“Stage 33 Live has also given me opportunities to perform. I co-headlined last September with Carl Goulet, a really great songwriter, and this October I will be opening for Fred Gillen Jr. from New York. I really appreciate their belief in my music,” Beverly said. “My goal is simple: Get my songs in front of people. For me, I don’t expect to get rich from them. I just want to make that connection. If one or two people get it, I go away a happy guy.”

Stage 33 Live is as do-it-yourself as it gets with its hidden mysteriousness.

“When enough people “discover” that beautiful gem hidden on a back street in Bellows Falls, who knows. Sometimes I wonder why great live music is so overlooked. For very little money you can see some amazing artists there,” Beverly said. “Just can’t say enough about the beautiful unsung mission they’re on and the vital part they play in keeping local music alive.”

Hiroya Tsukamoto, acoustic jazz and folk singer from New York, said he admires the organization for the way it naturally comes together.

“I played at Stage 33 Live for the first time last December. I didn’t know what kind of place it would be,” Tsukamoto said. “What I loved about this concert was the people who helped put the show together worked as a team. They were very nice and respectful with what I am doing and that is very important as a performer. That was the last concert of 2019 out of 100 shows I did last year and that show made my year.”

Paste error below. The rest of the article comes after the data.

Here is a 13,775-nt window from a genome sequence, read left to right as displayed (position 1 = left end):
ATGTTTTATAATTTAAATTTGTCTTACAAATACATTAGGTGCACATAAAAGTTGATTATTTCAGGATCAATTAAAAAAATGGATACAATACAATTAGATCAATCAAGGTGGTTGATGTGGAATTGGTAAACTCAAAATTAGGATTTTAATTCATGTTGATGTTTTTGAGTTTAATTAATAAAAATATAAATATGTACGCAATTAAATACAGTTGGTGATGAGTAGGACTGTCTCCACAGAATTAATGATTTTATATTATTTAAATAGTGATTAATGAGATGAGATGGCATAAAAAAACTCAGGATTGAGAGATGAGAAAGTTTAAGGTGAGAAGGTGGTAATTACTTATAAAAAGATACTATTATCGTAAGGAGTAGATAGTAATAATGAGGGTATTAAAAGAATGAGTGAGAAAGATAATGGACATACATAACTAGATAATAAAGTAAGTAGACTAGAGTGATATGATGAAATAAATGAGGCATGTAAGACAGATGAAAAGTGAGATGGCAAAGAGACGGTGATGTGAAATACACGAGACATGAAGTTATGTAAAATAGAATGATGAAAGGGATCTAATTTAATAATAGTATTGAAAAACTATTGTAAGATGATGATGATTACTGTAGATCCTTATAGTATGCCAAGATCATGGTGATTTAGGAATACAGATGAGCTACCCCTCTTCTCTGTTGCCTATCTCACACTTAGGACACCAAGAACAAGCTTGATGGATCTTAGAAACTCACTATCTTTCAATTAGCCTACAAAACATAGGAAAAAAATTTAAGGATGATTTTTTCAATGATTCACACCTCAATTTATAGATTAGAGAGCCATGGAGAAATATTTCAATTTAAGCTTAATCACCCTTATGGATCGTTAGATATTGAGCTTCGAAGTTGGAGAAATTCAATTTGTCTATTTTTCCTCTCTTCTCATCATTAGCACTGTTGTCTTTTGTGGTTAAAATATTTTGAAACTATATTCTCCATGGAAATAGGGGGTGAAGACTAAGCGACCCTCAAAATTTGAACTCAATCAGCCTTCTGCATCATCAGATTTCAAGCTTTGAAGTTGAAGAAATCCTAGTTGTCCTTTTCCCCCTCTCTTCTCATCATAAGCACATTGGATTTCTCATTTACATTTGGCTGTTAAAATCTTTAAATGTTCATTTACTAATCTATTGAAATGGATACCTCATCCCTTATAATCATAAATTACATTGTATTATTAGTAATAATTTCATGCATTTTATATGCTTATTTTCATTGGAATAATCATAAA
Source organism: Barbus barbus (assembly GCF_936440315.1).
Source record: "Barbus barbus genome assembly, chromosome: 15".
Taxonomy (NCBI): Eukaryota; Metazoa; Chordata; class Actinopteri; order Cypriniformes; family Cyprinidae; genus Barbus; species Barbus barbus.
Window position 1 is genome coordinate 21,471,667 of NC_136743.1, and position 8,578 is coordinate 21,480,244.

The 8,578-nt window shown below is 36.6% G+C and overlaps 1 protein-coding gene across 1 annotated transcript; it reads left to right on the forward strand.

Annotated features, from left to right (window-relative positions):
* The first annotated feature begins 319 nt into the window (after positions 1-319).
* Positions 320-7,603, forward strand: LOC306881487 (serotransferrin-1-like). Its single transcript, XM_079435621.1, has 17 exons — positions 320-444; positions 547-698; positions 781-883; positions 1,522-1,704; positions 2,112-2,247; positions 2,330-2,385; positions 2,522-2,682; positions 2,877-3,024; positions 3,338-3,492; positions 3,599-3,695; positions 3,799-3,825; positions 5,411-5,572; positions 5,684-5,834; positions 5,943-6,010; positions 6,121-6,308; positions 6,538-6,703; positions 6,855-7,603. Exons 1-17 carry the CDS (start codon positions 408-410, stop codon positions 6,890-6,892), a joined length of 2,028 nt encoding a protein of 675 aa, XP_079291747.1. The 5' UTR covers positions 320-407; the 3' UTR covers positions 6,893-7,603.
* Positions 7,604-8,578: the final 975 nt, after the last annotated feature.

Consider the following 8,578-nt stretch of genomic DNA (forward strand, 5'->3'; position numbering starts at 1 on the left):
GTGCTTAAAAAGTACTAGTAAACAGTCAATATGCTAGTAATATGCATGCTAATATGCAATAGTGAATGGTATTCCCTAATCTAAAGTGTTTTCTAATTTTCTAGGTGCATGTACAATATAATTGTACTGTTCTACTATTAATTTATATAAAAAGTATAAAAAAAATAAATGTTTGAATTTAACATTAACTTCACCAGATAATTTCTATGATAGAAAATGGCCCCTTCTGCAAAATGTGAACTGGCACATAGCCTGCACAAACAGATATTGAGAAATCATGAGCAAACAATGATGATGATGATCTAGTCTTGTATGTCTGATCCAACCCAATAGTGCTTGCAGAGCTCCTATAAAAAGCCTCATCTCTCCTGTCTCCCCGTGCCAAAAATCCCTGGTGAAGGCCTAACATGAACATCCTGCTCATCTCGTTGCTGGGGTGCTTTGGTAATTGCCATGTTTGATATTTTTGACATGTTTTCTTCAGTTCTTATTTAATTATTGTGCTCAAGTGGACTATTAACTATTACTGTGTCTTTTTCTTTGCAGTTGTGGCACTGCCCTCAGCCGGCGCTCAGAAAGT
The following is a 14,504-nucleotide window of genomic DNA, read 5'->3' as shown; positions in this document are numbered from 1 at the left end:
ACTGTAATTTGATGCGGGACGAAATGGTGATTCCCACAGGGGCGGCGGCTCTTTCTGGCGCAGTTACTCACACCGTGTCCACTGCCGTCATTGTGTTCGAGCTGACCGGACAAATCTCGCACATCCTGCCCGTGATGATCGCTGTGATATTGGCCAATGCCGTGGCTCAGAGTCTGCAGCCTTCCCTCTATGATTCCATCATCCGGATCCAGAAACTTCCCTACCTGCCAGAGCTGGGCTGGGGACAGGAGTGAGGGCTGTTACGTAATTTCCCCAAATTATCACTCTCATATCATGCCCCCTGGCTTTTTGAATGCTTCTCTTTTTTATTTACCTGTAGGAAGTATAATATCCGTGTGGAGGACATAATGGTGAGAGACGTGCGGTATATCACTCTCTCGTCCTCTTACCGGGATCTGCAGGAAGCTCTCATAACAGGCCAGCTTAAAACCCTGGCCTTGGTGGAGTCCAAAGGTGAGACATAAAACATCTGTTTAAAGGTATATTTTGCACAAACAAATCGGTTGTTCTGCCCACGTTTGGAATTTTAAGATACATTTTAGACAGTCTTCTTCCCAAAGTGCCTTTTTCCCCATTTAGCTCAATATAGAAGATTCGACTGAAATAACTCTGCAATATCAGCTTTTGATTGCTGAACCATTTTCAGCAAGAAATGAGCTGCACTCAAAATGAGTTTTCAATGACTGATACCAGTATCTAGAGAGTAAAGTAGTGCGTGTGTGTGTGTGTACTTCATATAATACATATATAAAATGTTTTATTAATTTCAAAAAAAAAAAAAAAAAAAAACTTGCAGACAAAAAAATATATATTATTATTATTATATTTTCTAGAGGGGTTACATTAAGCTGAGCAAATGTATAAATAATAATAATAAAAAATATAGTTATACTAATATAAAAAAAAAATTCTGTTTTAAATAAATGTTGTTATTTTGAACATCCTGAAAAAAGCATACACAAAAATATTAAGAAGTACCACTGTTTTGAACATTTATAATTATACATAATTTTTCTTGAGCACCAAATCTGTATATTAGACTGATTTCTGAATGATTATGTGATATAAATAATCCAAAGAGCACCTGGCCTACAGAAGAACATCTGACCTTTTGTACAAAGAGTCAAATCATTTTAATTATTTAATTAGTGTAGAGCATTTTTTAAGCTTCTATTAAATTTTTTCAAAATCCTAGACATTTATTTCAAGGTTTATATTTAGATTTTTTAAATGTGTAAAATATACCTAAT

Jan Sheehey of the Milkhouse Heaters, a punkabilly duo that hails from the Rockingham area and has a wide regional recognition, said it is one of her favorite venues because of its cozy, warm feel.

“As a listening room, Stage 33 Live is pretty unique,” Sheehey said. “The architecture of the building provides an interesting visual element, especially since the stage just sort of sits at the far end of the wide-open room and can’t be ignored. The room is lively, but the volunteers who engineer the sound know exactly how to tweak the sound system so that a performer’s sound is clear and well balanced.”

The Milkhouse Heaters will play at Stage 33 Live on Sunday, March 15, at 7 p.m.

“There is also an intimacy between the artists and the audience that is refreshing,” Sheehey said. “Because audiences are small, there isn’t a bad seat in the room.”

Piepkorn said there are so many reasons why he and his group of volunteers do this.

“Whenever somebody immediately and deeply understands the point of it and the value of doing it, that’s just about the best thing whenever it happens. And in particular, when touring musicians who play all over this country and others, and have a real basis for comparison, tell us we’re doing something special and doing it right, that’s super-meaningful and moving,” he said.